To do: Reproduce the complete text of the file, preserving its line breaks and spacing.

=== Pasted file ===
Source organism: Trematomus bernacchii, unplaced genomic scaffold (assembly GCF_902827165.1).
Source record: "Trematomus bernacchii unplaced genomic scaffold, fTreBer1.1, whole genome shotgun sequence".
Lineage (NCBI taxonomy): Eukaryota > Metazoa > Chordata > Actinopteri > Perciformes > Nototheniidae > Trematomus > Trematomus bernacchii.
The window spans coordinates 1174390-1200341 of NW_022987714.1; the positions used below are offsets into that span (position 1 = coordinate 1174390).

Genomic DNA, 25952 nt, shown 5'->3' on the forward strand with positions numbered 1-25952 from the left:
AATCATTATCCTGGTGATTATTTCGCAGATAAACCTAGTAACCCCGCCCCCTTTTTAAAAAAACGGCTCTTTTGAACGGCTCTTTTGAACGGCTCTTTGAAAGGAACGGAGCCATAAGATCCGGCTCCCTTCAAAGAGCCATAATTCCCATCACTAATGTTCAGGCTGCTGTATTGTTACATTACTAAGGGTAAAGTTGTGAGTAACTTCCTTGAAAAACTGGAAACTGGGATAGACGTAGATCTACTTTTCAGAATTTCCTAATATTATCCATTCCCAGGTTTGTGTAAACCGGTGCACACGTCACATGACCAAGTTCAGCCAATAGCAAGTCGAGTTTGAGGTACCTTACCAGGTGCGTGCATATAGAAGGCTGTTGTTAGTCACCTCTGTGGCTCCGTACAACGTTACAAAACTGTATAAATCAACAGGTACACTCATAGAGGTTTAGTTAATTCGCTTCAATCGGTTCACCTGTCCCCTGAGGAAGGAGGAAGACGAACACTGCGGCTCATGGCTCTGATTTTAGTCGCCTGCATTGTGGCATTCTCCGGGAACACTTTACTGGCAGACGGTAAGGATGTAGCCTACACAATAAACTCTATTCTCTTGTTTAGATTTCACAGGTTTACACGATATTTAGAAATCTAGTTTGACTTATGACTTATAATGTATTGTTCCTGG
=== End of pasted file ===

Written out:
Source organism: Trematomus bernacchii, unplaced genomic scaffold (assembly GCF_902827165.1).
Source record: "Trematomus bernacchii unplaced genomic scaffold, fTreBer1.1, whole genome shotgun sequence".
Lineage (NCBI taxonomy): Eukaryota > Metazoa > Chordata > Actinopteri > Perciformes > Nototheniidae > Trematomus > Trematomus bernacchii.
The window spans coordinates 1174390-1200341 of NW_022987714.1; the positions used below are offsets into that span (position 1 = coordinate 1174390).

Genomic DNA, 25952 nt, shown 5'->3' on the forward strand with positions numbered 1-25952 from the left:
AATCATTATCCTGGTGATTATTTCGCAGATAAACCTAGTAACCCCGCCCCCTTTTTAAAAAAACGGCTCTTTTGAACGGCTCTTTTGAACGGCTCTTTGAAAGGAACGGAGCCATAAGATCCGGCTCCCTTCAAAGAGCCATAATTCCCATCACTAATGTTCAGGCTGCTGTATTGTTACATTACTAAGGGTAAAGTTGTGAGTAACTTCCTTGAAAAACTGGAAACTGGGATAGACGTAGATCTACTTTTCAGAATTTCCTAATATTATCCATTCCCAGGTTTGTGTAAACCGGTGCACACGTCACATGACCAAGTTCAGCCAATAGCAAGTCGAGTTTGAGGTACCTTACCAGGTGCGTGCATATAGAAGGCTGTTGTTAGTCACCTCTGTGGCTCCGTACAACGTTACAAAACTGTATAAATCAACAGGTACACTCATAGAGGTTTAGTTAATTCGCTTCAATCGGTTCACCTGTCCCCTGAGGAAGGAGGAAGACGAACACTGCGGCTCATGGCTCTGATTTTAGTCGCCTGCATTGTGGCATTCTCCGGGAACACTTTACTGGCAGACGGTAAGGATGTAGCCTACACAATAAACTCTATTCTCTTGTTTAGATTTCACAGGTTTACACGATATTTAGAAATCTAGTTTGACTTATGACTTATAATGTATTGTTCCTGG